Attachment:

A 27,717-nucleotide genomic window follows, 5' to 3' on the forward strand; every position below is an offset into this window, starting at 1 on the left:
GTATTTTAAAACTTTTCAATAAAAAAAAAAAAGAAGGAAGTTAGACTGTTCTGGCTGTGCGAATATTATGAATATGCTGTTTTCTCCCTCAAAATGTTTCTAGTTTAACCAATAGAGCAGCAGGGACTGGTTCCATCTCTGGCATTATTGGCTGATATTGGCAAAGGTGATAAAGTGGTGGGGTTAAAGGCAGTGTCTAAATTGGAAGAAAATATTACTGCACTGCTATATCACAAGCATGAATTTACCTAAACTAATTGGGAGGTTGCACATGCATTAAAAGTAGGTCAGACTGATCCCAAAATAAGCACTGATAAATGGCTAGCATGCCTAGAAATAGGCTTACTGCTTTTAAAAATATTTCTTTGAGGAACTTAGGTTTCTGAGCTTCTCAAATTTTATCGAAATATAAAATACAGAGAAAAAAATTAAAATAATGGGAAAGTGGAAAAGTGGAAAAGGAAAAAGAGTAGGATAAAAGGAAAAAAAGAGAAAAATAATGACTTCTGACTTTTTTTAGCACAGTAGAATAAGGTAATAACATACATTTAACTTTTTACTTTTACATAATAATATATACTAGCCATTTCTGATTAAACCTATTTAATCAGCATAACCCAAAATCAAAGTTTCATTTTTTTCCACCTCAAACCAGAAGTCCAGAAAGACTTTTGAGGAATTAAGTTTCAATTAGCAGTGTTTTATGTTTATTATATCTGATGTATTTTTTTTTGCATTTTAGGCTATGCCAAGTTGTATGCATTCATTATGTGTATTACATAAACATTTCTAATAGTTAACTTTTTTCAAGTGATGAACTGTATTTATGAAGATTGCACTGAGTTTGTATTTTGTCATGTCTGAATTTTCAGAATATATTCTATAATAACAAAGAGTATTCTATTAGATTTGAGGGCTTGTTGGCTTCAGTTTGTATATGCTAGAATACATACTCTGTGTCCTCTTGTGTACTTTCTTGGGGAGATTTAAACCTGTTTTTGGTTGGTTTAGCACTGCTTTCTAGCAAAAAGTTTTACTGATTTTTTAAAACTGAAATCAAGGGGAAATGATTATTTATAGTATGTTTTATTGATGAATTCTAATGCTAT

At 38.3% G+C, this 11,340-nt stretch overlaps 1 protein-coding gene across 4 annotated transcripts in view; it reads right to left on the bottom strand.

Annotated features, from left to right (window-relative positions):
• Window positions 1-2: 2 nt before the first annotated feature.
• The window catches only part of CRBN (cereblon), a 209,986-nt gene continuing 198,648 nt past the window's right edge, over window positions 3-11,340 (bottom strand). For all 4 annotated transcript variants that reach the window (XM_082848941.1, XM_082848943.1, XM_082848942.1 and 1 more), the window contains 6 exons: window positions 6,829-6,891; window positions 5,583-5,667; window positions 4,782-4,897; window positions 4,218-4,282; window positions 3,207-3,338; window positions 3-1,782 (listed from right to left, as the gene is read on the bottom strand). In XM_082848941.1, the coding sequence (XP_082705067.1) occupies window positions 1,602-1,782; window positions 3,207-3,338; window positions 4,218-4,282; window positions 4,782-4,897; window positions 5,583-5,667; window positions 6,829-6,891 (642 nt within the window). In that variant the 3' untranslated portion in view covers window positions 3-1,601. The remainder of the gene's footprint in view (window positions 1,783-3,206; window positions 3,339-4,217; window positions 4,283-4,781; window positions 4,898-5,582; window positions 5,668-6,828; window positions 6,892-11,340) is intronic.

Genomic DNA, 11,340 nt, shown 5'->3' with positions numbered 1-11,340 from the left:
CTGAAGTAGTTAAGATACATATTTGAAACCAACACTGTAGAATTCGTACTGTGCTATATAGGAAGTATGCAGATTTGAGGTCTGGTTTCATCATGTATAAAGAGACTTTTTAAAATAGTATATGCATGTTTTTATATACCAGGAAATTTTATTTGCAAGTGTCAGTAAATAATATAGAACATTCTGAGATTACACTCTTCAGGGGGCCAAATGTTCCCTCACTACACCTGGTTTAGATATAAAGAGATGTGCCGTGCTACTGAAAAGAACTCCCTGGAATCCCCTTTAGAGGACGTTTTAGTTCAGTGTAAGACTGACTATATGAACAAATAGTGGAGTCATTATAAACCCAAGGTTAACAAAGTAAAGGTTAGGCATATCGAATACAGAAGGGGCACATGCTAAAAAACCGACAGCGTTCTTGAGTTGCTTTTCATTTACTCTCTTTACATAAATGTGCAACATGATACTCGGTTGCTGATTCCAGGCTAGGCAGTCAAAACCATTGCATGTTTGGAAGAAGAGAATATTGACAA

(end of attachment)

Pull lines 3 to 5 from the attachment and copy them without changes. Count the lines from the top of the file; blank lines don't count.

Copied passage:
At 38.3% G+C, this 11,340-nt stretch overlaps 1 protein-coding gene across 4 annotated transcripts in view; it reads right to left on the bottom strand.

Annotated features, from left to right (window-relative positions):
• Window positions 1-2: 2 nt before the first annotated feature.